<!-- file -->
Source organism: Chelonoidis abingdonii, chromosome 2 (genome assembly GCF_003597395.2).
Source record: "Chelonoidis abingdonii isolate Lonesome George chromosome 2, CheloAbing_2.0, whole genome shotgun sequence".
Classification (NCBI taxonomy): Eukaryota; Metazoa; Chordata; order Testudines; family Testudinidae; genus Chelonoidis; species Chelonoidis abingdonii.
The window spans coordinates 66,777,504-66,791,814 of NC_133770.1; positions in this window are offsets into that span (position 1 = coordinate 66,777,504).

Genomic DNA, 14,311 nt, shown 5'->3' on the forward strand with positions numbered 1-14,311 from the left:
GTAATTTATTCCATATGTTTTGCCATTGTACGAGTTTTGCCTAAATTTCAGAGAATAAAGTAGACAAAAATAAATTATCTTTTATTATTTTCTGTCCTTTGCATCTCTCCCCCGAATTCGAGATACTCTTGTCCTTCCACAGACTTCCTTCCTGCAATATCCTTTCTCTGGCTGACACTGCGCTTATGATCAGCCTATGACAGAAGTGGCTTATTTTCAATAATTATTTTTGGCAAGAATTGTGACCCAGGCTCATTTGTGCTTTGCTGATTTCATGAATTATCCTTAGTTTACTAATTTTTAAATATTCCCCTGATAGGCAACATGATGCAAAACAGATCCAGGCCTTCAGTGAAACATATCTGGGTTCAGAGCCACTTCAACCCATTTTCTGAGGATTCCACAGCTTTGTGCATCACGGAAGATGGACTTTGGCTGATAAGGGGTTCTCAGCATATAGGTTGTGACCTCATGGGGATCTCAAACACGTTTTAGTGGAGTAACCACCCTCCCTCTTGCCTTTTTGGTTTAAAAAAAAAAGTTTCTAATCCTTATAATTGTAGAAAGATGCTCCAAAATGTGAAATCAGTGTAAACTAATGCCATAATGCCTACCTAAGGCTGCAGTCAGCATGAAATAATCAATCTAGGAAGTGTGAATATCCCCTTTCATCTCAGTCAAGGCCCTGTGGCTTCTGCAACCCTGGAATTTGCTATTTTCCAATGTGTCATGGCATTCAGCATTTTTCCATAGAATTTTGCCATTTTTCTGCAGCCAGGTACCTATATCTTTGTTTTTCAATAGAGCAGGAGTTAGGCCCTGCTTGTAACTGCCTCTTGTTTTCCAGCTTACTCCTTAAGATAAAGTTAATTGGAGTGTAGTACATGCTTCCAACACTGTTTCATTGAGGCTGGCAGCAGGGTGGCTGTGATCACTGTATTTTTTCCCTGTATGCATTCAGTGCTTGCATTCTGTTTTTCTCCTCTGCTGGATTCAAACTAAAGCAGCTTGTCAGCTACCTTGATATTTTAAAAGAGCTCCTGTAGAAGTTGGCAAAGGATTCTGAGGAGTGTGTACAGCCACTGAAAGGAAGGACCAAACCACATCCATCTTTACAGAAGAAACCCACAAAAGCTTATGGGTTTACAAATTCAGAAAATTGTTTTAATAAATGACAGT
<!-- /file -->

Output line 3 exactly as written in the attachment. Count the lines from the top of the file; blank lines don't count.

Classification (NCBI taxonomy): Eukaryota; Metazoa; Chordata; order Testudines; family Testudinidae; genus Chelonoidis; species Chelonoidis abingdonii.